Want to keep learning?

This content is taken from the Lancaster University's online course, Palliative Care: Making it Work. Join the course to learn more.

Skip to 0 minutes and 13 seconds So how many participants did you have, and what kind of initiatives did you use? We had over 150 patients. And we had over 90 family caregivers. And the initiatives concerned hospitals, or hospitals which connected to home care services. Did you find most of the initiatives were cancer-based? Or did you manage to get COPD and heart failure? We intended to also include patients with COPD and heart failure, but in practice, we found mainly patients with cancer and also some initiatives who focused on patients with COPD and heart failure. But the majority was cancer.

Skip to 1 minute and 0 seconds What were your main findings from the study? The main findings were that patients found it very important to have a feeling of security. And this security could be achieved in several ways. And therefore, we focused on three themes which were used to achieve security, and address a relational continuity, informational continuity, and management continuity. Could you explain what you mean by relational continuity? Relational continuity is about relationships that people make with professionals. And respondents found it’s very important to be able to build relationships with professionals. When we asked questions about what are your experiences with a professional caregiver?

Skip to 1 minute and 57 seconds Many patients and family caregivers appreciated it when they were able to see the same professionals each time, because then they were able to know the professionals. The professionals knew them. And they also knew what their preferences and wishes of the patients and family caregivers were. But sometimes, in practice, it was not possible to have the same professionals each time. And our data suggests that also when professionals provide person-centered care, and that this care in which professionals are interested in the person in front of them. They take time to learn the patient. They can also talk about non-medical things. That is person care. And patients and family caregivers also appreciated it a lot when professionals provided this kind of care.

Skip to 2 minutes and 53 seconds And then they were able to establish a relationship with them. So would you say a relationship could be established quite quickly if someone was skilled rather than just because it was the same person over time? Yeah, I think so, because there were also patients, for example, who had experiences with palliative care specialists. And one patient, for example, in the Netherlands, that patient appreciated it a lot when that professional took a lot of time, was very person-centered. And this was the first time she had experienced this. And she said then I was able to establish a relationship. And when you say it’s the first time she’d experience it, do you think it was because it was a palliative care initiative?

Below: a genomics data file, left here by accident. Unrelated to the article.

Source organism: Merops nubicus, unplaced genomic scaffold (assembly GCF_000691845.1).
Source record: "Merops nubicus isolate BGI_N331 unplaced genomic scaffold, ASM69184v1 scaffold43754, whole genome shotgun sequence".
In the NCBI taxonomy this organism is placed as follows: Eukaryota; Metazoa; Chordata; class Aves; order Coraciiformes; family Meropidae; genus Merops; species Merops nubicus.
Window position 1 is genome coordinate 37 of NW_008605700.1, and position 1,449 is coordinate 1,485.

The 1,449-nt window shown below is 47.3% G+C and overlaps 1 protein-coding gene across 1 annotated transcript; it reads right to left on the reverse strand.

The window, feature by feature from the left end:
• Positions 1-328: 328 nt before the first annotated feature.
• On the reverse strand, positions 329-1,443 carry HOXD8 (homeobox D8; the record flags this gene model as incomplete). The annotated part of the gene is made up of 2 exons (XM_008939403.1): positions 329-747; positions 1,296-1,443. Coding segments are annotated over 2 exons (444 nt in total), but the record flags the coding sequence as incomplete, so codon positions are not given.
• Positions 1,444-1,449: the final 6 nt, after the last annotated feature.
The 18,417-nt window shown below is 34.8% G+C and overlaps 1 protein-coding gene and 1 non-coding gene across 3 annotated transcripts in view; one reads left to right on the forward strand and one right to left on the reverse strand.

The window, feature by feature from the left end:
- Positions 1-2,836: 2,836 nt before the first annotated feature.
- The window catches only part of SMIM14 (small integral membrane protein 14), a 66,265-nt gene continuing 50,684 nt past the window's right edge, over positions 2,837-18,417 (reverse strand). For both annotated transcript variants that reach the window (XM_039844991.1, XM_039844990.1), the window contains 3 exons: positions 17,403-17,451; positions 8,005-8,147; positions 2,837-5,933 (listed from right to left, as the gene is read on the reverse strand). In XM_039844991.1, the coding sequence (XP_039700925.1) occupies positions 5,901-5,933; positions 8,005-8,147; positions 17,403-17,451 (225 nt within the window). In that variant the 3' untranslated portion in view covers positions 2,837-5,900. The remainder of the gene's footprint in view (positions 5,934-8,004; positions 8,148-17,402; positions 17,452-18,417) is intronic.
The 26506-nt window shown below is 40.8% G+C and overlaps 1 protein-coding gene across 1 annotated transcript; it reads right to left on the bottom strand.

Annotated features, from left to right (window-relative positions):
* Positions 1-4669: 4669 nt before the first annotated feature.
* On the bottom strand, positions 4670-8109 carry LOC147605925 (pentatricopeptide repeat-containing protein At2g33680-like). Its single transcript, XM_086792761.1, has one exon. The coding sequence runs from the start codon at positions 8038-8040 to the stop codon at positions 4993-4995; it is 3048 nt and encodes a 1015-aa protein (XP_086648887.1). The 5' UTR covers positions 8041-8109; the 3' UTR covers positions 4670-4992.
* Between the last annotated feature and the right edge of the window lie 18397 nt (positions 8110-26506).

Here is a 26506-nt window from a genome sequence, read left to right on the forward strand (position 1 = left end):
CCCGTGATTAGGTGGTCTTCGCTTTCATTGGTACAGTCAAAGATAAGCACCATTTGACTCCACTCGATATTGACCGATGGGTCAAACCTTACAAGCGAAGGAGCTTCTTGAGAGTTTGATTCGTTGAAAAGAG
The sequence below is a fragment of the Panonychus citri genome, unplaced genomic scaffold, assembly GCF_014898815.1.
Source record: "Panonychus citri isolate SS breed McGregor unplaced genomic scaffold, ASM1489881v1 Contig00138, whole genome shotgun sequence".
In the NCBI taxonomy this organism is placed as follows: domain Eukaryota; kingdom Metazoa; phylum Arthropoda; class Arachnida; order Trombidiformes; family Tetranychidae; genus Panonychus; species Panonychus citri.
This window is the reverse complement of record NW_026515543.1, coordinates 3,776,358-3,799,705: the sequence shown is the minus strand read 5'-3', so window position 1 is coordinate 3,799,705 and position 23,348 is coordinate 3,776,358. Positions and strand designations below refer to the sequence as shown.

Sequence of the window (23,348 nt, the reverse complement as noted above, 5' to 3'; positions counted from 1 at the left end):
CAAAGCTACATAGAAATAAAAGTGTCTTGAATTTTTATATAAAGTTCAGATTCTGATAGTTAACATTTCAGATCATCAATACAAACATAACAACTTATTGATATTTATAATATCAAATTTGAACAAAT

Skip to 3 minutes and 44 seconds I think so, because there were many patients who they did not expressly say that. But they had very good experiences with palliative care staff. And when they talked about other professionals, there were also many examples of professionals who did not provide this kind of care. And of course, non-palliative care specialists also sometimes provided person-centered care, but it was striking that often the past experiences were about palliative care specialists, and of course, some GPs. Because these professionals are also often very close to the patients. So what would you say the key messages were about continuity of care in the relational aspect? Now, what I think is that order, structure can provide relational continuity by providing the same professionals each time.

Skip to 4 minutes and 42 seconds Because that is the first thing patients and family caregivers want. But otherwise, individual professionals can also provide relational continuity. So what about informational continuity? That was more between professionals and patients, was it? Informational continuity, it was both. Because in the theory, informational continuity is often about information transfer between professionals. But in our study, we also saw that many patients found information from the professional towards themselves, was very important. Because they often have a lot of questions about how long am I going to live? What kind of disease do I have? What will happen in the future? And this gave them a lot of insecurity and uncertainty. And therefore, they had a high need of information from professionals.